Rice & lentils is one of my favorite daily fares. Lentils take about as long as brown rice to cook, & are easier to digest than some of the larger beans. I like adding red & wild rice, a 1/4 c quinoa & a Tbsp or two of teff.
I begin by putting the rice (usually ~ 2 parts rice to one of lentils) & a chopped onion or the white part of a leek in a pan with a bit of olive oil, & heat water (or Stock *) in another pan. Stir the rice frequently till more than half the grains have turned white, & take pan off heat, adding the lentils.
Add the lentils & boiling stock or water, season with Italian or Herbs de Provence (includes basil & lavender) a piece of Kombu & a bay leaf, add chunks of potatoes, leek tops, carrots, parsnips, mushrooms (if dried, soak for a hour or so first) & few chopped cloves of garlic, bring to a boil, then turn down & simmer for 45 min to an hour. I add the quinoa & teff with the veggies.
We use 'Bragg liquid aminos' instead of soy sauce, our natural foods store carries it. It's lower in sodium & Organic (OG) - hence GMO free - Soy is usually Genetically Modified unless labeled OG. This is my stand by fare, I tend to make it weekly (enough to last a few days), & my (grown) kids still enjoy it!
My new *favorite* is Ratatouille!!
After seeing the movie, I pulled out some recipe books, & mostly found 'summer' versions (tomatoes, summer squash, eggplant) . . . I like making a winter one best!
I begin with a stir fry - olive oil with a leek (white part) or onions & garlic; then add lots of root veggies, which I cut into chunks, & add in small batched to the clay 'apple baker' that I put in the oven before preheating, & add the 'bits' from the stove top pan as I go. You could use any large vessel that's oven safe.
Winter veggies: I like GOLDEN beets (don't stain like the red) parsnips, carrots, sweet potatoes or squash (I don't nec. peel, but you could) Jerusalem artichokes (I grow these - a sunflower relative tuber!) potatoes, mushrooms (fresh or dried & pre soaked) cauliflower &/or Brussels sprouts (I cut in thin slices, & add just before putting in the oven, a piece of kombu (seaweed that's great for a bit of flavor & extra nutrients) the same spices (Italian or french) & a bay leaf,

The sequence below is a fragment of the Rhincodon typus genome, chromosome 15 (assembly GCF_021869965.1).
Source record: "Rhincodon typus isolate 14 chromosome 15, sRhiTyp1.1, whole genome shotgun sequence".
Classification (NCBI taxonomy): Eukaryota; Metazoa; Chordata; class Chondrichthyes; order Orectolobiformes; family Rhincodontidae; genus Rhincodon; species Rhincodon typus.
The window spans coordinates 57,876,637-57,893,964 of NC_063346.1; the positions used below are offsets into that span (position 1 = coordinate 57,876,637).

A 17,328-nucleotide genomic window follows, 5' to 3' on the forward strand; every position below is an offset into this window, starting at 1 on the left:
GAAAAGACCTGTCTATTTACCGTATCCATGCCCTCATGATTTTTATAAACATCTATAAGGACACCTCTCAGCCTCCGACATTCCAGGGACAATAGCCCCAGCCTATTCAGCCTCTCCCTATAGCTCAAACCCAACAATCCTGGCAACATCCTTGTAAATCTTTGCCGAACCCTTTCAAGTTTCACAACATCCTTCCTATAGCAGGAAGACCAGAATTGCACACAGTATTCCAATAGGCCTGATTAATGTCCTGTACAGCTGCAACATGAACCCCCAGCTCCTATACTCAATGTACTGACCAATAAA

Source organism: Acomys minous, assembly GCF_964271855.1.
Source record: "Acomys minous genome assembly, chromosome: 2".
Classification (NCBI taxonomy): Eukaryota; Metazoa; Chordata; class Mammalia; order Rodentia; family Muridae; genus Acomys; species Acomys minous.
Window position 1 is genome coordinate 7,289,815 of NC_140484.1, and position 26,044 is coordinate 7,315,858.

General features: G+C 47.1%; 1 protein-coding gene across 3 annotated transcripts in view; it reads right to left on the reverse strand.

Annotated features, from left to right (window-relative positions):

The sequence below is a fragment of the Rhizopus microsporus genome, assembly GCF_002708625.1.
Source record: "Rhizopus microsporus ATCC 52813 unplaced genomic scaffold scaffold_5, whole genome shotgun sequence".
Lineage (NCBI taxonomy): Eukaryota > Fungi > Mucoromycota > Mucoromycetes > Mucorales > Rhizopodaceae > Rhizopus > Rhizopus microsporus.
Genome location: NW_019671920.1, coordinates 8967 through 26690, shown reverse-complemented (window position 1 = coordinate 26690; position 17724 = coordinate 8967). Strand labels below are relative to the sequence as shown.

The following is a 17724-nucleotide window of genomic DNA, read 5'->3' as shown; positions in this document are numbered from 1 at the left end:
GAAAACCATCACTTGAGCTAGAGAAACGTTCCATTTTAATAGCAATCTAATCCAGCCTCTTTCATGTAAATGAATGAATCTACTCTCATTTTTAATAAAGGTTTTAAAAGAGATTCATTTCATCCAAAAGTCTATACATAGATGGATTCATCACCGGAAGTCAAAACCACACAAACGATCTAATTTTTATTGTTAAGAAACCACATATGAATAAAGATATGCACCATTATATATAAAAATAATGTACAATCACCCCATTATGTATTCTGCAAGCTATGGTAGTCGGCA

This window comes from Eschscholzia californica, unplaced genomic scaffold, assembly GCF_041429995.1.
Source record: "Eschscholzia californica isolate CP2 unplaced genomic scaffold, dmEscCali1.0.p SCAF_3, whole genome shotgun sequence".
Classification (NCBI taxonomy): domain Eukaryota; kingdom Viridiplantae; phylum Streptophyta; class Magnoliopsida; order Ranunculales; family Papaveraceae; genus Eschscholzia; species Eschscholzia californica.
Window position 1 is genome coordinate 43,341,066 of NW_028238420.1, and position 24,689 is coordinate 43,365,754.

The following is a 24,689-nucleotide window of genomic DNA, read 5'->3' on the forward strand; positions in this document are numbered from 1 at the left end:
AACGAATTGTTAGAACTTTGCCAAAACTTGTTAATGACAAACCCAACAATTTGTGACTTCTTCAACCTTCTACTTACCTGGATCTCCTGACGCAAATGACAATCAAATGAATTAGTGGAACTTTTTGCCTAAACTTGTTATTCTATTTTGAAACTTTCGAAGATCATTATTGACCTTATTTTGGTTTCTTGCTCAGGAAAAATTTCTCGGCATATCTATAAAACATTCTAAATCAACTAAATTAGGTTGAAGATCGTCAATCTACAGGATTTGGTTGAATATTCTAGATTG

Bake @ 350 for 15 to 20 minutes after everything's been added; I -re cook in little batches, & keep adding for 10-15 min.
You can add chopped nuts - local if you have them (in our area, filberts or walnuts) I gauge how much to cook by what my pan holds, again, I make enough to last several days, & re-heat small batches as needed.
I don't use a microwave at home, but re-heating a portion or two on the stove top only takes a few minutes! I can even do a 'quick meal' stir fry in very short order.
I make * Stock by saving all the veggie trimmings - parsnip & carrot tips & tops, celery tips & a few leaves, onion skins, asparagus stems, mushroom ends, garlic husks, etc. anything that's not moldy or dirty goes in a bag or quart yogurt container in the freezer (Do not include cabbage family trimmings : cabbage, broccoli, Brussels sprouts, cauliflower, (sulphery & will overpower other flavors) & NO potatoe peels) I also add a piece of Kombu a bouquet garni of sprigs of herbs, tied together, or a sprinkle from my spice jar; & a bay leaf or two.These go in a stock pot on top of the stove while I'm starting the veggies, or in the crock pot for a few hours. You can use just veggies, or add chicken bones - freezing keeps things 'fresh' till you need them!
I learned to make stock from a chef friend, such an easy way to adds flavor & nutrients!! You can make your own stock in minutes while chopping veggies for whatever you're making, & use a bit of water or stock to 'saute' in, if you don't want to use oil! When I make 'quick cook' stock for a recipe, after taking some out, I add more water to my stock pan, & continue to simmer it for another hour, & then refrig. it for later use.